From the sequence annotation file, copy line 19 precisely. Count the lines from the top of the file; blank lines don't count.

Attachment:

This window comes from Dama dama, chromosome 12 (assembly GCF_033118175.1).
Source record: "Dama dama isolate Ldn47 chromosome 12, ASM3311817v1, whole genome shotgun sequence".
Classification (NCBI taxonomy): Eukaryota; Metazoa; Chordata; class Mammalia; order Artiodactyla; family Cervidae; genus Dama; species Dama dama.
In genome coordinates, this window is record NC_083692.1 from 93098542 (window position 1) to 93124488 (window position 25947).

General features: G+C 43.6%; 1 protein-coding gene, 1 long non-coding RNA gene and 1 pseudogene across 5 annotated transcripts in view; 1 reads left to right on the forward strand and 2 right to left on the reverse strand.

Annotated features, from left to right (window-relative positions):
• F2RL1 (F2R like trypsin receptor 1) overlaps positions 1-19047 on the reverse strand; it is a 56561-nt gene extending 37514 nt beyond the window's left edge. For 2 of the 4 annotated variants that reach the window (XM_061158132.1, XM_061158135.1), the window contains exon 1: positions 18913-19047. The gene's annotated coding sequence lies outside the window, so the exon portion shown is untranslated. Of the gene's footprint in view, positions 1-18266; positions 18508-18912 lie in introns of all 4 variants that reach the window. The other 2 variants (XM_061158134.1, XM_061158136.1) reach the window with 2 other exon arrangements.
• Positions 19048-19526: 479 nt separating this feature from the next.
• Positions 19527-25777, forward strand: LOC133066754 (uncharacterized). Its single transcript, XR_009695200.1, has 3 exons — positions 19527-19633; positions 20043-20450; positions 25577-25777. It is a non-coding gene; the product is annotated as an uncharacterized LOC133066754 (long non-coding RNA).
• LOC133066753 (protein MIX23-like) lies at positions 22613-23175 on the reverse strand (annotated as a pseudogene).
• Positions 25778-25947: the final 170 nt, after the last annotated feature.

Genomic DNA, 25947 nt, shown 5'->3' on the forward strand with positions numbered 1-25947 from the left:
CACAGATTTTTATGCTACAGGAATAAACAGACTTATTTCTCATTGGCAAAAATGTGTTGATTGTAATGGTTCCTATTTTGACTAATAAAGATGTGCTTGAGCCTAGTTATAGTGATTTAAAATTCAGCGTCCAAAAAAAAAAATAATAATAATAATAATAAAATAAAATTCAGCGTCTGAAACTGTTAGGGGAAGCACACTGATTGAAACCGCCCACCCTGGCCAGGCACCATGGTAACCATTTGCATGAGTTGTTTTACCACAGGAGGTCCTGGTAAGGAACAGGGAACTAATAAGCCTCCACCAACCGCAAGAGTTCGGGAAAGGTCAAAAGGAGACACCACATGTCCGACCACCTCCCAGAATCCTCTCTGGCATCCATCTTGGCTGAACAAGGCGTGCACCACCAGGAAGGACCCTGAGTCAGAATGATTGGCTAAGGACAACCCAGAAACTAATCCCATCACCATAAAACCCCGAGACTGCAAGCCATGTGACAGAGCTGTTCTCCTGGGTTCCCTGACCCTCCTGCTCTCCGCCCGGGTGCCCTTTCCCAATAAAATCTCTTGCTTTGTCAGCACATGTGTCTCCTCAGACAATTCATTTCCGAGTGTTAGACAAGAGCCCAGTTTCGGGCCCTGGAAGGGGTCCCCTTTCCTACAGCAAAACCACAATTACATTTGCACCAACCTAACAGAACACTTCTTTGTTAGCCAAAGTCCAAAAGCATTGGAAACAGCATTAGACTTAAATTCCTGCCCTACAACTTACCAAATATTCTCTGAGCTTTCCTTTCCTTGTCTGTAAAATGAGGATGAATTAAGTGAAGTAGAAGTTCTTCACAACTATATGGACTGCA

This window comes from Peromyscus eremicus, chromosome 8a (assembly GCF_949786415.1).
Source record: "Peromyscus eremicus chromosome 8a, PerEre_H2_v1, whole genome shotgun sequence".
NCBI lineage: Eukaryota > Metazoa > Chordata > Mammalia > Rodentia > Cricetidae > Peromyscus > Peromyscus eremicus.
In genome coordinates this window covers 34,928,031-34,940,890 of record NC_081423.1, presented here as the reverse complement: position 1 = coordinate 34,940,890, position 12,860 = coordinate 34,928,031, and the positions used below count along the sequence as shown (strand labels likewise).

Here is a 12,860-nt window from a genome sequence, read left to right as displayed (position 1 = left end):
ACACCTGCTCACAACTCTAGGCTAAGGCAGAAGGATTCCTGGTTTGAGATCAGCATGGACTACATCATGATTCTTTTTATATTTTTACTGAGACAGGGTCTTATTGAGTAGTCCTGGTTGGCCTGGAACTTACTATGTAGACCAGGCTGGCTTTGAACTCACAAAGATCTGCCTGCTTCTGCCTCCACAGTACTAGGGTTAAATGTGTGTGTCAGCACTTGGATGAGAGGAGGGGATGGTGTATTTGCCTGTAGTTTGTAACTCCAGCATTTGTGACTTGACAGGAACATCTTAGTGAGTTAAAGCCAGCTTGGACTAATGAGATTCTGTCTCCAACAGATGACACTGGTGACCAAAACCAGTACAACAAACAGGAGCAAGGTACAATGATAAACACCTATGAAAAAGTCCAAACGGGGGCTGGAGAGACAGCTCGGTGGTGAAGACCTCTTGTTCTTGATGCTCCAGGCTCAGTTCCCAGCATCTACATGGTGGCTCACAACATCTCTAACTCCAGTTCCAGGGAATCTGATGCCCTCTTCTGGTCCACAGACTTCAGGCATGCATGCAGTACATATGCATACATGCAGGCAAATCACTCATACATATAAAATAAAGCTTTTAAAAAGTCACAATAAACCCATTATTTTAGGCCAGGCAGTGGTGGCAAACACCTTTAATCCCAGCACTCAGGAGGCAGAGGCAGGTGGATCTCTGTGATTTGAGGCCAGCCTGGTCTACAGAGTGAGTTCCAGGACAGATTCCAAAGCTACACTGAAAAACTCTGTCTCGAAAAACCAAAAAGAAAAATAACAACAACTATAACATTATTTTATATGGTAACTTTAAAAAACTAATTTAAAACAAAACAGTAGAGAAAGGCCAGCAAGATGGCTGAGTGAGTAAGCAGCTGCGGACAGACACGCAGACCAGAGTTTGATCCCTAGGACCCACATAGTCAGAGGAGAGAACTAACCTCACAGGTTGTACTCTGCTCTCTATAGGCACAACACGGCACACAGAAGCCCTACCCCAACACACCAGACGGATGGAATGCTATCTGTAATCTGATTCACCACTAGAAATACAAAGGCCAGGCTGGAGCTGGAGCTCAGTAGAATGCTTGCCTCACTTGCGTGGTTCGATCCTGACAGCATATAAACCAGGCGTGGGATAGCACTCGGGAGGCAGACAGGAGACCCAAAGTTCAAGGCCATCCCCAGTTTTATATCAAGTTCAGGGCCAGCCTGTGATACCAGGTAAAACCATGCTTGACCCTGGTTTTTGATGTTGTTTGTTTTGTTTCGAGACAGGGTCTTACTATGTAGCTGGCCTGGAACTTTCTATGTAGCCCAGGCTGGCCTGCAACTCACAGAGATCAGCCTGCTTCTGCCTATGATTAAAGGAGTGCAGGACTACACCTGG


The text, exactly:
ACACCTGCTCACAACTCTAGGCTAAGGCAGAAGGATTCCTGGTTTGAGATCAGCATGGACTACATCATGATTCTTTTTATATTTTTACTGAGACAGGGTCTTATTGAGTAGTCCTGGTTGGCCTGGAACTTACTATGTAGACCAGGCTGGCTTTGAACTCACAAAGATCTGCCTGCTTCTGCCTCCACAGTACTAGGGTTAAATGTGTGTGTCAGCACTTGGATGAGAGGAGGGGATGGTGTATTTGCCTGTAGTTTGTAACTCCAGCATTTGTGACTTGACAGGAACATCTTAGTGAGTTAAAGCCAGCTTGGACTAATGAGATTCTGTCTCCAACAGATGACACTGGTGACCAAAACCAGTACAACAAACAGGAGCAAGGTACAATGATAAACACCTATGAAAAAGTCCAAACGGGGGCTGGAGAGACAGCTCGGTGGTGAAGACCTCTTGTTCTTGATGCTCCAGGCTCAGTTCCCAGCATCTACATGGTGGCTCACAACATCTCTAACTCCAGTTCCAGGGAATCTGATGCCCTCTTCTGGTCCACAGACTTCAGGCATGCATGCAGTACATATGCATACATGCAGGCAAATCACTCATACATATAAAATAAAGCTTTTAAAAAGTCACAATAAACCCATTATTTTAGGCCAGGCAGTGGTGGCAAACACCTTTAATCCCAGCACTCAGGAGGCAGAGGCAGGTGGATCTCTGTGATTTGAGGCCAGCCTGGTCTACAGAGTGAGTTCCAGGACAGATTCCAAAGCTACACTGAAAAACTCTGTCTCGAAAAACCAAAAAGAAAAATAACAACAACTATAACATTATTTTATATGGTAACTTTAAAAAACTAATTTAAAACAAAACAGTAGAGAAAGGCCAGCAAGATGGCTGAGTGAGTAAGCAGCTGCGGACAGACACGCAGACCAGAGTTTGATCCCTAGGACCCACATAGTCAGAGGAGAGAACTAACCTCACAGGTTGTACTCTGCTCTCTATAGGCACAACACGGCACACAGAAGCCCTACCCCAACACACCAGACGGATGGAATGCTATCTGTAATCTGATTCACCACTAGAAATACAAAGGCCAGGCTGGAGCTGGAGCTCAGTAGAATGCTTGCCTCACTTGCGTGGTTCGATCCTGACAGCATATAAACCAGGCGTGGGATAGCACTCGGGAGGCAGACAGGAGACCCAAAGTTCAAGGCCATCCCCAGTTTTATATCAAGTTCAGGGCCAGCCTGTGATACCAGGTAAAACCATGCTTGACCCTGGTTTTTGATGTTGTTTGTTTTGTTTCGAGACAGGGTCTTACTATGTAGCTGGCCTGGAACTTTCTATGTAGCCCAGGCTGGCCTGCAACTCACAGAGATCAGCCTGCTTCTGCCTATGATTAAAGGAGTGCAGGACTACACCTGG